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A lot or a little?
The parents' guide to what's in this movie.
What parents need to know
Parents need to know that The Calling is a crime thriller with several religious references that includes graphic images of dead bodies in various states -- such as an elderly woman with a slit throat and a man whose stomach has been removed (viewers later see dogs eating the stomach). The serial killer also positions the mouths of his victims after they've died. There are mentions of suicide, most of which are faith-based, throughout the movie, and one character shoots himself in the head. The main character drinks heavily and abuses prescription pills to numb her pain. Strong language is also used, including words like "s--t," "f--k," and "hell."
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What's the story?
Adapted from Inger Ash Wolfe's novel of the same name, THE CALLING stars Susan Sarandon as Hazel Micallef, a surly detective in a small town who spends most of her day drinking and taking pills to numb her pain. When she discovers a gruesome murder and realizes its similarities to cases in neighboring counties, Hazel turns to Father Price (Donald Sutherland) to understand what "Liberare" -- the Latin phrase that the victims' mouths have been manipulated to say -- means in relation to the murders. With the help of Detective Ray Green (Gil Bellows) and the newest addition to her team, Ben Wingate (Topher Grace), Hazel must find and stop a zealot serial killer before he can complete an ancient prayer of resurrection.
Is it any good?
The bleak landscape of Hazel's quiet, small town of Port Dundas provides an eerie vibe to The Calling, and the ominous music adds to the suspense in this crime thriller. Although the serial killer's identity is confirmed midway through the movie, Christopher Heyerdahl's performance as the prophetic yet extremist Simon is best shown in the chilling scenes where he uses his faith to persuade his victims and his alternative medicine in an attempt to heal a young girl.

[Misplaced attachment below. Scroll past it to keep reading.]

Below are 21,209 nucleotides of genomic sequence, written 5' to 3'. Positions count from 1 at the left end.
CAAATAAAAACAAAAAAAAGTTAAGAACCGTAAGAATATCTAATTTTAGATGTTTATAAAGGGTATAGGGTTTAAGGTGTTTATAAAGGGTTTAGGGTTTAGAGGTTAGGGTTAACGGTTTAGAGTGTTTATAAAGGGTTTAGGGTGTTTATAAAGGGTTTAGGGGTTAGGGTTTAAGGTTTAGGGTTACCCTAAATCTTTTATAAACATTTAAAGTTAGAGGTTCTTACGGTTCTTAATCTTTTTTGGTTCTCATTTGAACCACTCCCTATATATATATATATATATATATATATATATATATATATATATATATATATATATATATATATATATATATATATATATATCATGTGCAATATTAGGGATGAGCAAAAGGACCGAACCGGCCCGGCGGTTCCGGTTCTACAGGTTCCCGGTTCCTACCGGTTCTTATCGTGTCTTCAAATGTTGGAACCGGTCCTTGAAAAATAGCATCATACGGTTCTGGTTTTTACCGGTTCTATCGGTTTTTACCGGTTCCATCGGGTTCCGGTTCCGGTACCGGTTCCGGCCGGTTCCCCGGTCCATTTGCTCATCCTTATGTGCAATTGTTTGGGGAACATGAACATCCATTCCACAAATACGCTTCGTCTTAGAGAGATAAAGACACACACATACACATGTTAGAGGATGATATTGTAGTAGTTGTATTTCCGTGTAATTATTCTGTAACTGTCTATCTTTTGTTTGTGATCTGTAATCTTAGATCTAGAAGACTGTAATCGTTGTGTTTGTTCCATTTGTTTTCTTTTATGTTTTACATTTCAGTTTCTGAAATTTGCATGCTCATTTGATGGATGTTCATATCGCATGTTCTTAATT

Sarandon effortlessly portrays a moody alcoholic whose pessimistic disposition often clouds her judgment, leading the audience to believe she may choose to become one of Simon's victims. Those familiar with the Bible will quickly recognize the religious references throughout the movie, and the ambiguous ending allows viewers to question Simon's faith.
Talk to your kids about ...
Families can talk about the role of Internet communities in The Calling. Why do you think Simon's victims felt more comfortable reaching out to someone online than in person? Who do you reach out to when you need to talk to someone?
How is religion portrayed in the movie? Do you think any particular message was intended? What do you think happened at the end of the movie?
How are alcohol and substance abuse portrayed in the movie?